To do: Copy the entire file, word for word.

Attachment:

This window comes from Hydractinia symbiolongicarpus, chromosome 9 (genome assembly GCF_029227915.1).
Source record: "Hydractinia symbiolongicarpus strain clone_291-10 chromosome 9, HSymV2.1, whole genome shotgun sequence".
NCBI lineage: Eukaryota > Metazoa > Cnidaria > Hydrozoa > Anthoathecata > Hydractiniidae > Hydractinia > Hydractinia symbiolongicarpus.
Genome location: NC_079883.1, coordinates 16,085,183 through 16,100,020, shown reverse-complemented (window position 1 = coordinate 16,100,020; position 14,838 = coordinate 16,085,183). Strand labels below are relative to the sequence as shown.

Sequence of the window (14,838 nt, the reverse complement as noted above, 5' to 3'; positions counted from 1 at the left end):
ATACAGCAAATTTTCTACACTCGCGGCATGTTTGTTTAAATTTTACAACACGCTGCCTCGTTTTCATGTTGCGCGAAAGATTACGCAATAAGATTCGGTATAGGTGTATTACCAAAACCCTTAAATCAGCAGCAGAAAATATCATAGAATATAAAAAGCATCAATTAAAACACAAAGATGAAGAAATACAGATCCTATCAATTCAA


This window comes from Hydractinia symbiolongicarpus, chromosome 9 (genome assembly GCF_029227915.1).
Source record: "Hydractinia symbiolongicarpus strain clone_291-10 chromosome 9, HSymV2.1, whole genome shotgun sequence".
NCBI lineage: Eukaryota > Metazoa > Cnidaria > Hydrozoa > Anthoathecata > Hydractiniidae > Hydractinia > Hydractinia symbiolongicarpus.
Genome location: NC_079883.1, coordinates 16,085,183 through 16,100,020, shown reverse-complemented (window position 1 = coordinate 16,100,020; position 14,838 = coordinate 16,085,183). Strand labels below are relative to the sequence as shown.

Sequence of the window (14,838 nt, the reverse complement as noted above, 5' to 3'; positions counted from 1 at the left end):
ATACAGCAAATTTTCTACACTCGCGGCATGTTTGTTTAAATTTTACAACACGCTGCCTCGTTTTCATGTTGCGCGAAAGATTACGCAATAAGATTCGGTATAGGTGTATTACCAAAACCCTTAAATCAGCAGCAGAAAATATCATAGAATATAAAAAGCATCAATTAAAACACAAAGATGAAGAAATACAGATCCTATCAATTCAA